ESCAPE FROM NEW YORK
October 28, 2009
A new study by the Empire Center for New York State Policy that shows middle-class people leaving the state in droves is one more piece of evidence that proves taxes have an effect on behavior, according to the Wall Street Journal.
According to the study's authors, E.J. McMahon and Wendell Cox:
- Between 2000 and 2008, the Empire State had a net domestic outflow of more than 1.5 million, the biggest exodus of any state, with most hailing from New York City.
- The departures also have perilous budget consequences, since they tend to include residents who are better off than those arriving.
- Statewide, departing families have income levels 13 percent higher than those moving in, while in New York County (home of Manhattan) the differential was even more severe.
- Those moving elsewhere had an average income of $93,264, some 28 percent higher than the $72,726 earned by those coming in.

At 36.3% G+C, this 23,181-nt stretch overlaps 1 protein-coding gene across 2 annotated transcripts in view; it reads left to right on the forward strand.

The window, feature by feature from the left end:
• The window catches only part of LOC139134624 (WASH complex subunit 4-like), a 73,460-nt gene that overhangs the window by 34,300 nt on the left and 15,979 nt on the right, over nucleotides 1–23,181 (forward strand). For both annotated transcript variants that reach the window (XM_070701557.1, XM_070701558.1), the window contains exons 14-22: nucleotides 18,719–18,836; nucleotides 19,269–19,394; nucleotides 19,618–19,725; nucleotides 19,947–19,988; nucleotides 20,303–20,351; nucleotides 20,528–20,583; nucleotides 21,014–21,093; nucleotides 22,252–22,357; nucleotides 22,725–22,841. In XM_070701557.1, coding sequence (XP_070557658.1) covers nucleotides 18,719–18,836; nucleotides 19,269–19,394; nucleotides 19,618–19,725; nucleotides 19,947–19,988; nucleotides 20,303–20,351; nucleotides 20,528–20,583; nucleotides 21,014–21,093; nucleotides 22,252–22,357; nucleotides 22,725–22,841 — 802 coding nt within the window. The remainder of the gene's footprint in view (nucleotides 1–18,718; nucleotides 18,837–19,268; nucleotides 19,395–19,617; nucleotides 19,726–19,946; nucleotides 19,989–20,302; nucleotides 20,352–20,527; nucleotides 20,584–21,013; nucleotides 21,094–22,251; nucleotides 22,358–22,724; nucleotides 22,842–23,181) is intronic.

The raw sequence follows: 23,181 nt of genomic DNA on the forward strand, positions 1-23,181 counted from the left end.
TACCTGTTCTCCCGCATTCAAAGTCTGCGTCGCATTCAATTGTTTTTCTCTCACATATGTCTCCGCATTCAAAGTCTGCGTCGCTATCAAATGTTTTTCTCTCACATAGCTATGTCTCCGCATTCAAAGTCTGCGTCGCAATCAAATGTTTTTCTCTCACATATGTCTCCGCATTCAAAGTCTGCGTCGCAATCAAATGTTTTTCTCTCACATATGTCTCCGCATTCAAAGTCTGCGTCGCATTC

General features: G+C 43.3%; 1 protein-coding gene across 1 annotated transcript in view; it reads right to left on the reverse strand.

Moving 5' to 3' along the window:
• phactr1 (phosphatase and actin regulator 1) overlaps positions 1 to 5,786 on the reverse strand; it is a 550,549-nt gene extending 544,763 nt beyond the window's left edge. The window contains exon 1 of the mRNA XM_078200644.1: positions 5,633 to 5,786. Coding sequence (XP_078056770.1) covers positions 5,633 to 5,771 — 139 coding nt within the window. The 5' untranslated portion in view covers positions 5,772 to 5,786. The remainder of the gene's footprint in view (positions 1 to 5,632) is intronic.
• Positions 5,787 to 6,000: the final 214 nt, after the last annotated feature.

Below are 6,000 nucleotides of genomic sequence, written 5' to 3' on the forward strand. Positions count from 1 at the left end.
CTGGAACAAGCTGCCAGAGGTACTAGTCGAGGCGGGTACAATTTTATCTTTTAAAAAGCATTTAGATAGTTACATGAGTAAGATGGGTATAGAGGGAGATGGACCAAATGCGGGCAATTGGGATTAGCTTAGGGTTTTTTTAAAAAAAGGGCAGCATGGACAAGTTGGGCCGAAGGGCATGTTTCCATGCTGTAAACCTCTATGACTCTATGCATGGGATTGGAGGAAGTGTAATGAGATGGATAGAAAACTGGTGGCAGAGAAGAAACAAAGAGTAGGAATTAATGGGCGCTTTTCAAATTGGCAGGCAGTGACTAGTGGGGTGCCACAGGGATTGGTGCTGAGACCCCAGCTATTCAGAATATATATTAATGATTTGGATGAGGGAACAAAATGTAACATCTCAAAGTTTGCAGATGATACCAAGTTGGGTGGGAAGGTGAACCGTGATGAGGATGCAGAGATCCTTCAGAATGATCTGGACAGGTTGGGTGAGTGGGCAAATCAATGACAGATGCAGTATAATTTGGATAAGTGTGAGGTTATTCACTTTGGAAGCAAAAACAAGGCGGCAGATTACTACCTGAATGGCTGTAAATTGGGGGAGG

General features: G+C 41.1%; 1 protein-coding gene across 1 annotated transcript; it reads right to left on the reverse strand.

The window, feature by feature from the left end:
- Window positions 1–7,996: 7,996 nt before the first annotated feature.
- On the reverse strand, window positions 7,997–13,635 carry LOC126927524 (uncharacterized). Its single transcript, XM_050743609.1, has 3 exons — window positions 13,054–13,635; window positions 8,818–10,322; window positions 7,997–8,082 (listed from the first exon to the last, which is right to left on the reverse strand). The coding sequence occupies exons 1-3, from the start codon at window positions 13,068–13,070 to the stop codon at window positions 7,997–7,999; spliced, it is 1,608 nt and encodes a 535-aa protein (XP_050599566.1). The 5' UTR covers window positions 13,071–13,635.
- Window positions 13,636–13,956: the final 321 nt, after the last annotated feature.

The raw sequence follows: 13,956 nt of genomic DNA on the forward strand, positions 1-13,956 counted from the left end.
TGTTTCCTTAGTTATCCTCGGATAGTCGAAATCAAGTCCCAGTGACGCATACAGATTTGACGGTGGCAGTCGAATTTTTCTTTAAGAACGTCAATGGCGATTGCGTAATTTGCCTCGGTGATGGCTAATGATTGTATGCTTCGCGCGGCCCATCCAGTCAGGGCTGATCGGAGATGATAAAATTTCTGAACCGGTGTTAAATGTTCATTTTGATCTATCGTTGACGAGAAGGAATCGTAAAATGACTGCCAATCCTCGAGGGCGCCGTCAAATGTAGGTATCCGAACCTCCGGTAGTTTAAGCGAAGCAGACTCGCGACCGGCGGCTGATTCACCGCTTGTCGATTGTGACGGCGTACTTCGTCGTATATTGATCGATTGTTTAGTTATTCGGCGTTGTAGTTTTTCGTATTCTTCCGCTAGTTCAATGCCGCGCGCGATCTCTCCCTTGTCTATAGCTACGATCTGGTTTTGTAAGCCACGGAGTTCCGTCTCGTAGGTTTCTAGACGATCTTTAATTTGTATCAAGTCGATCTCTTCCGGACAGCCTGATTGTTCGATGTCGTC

- In 2006 alone, that swap meant the state lost $4.3 billion in taxpayer income.
- Add that up from 2001 through 2008, and it translates into annual net income losses near $30 billion.
Although McMahon and Cox suggest that no single reason can explain a million migrants seeking their fortunes across state lines, the Journal says blame should be placed on New York's notorious state and local tax burden:
- According to the Tax Foundation, between 1977 and 2008, New York has ranked first or second in the country for its state-local tax burden compared to the U.S. average.
- In the years considered by the Empire Center study, New York's state and local tax burden ranged between 11 percent and 12 percent of income.
- The peak year for taxes, 2004, was followed by the peak year for departures -- as New York lost nearly 250,000 people to other states in 2005, and that's before another big tax hike this year.
Source: Editorial, "Escape From New York," Wall Street Journal, October 28, 2009; based upon: Wendell Cox and E.J. McMahon, "Empire State Exodus: The Mass Migration of New Yorkers to Other States," Empire Center for New York State Policy, October 27, 2009.
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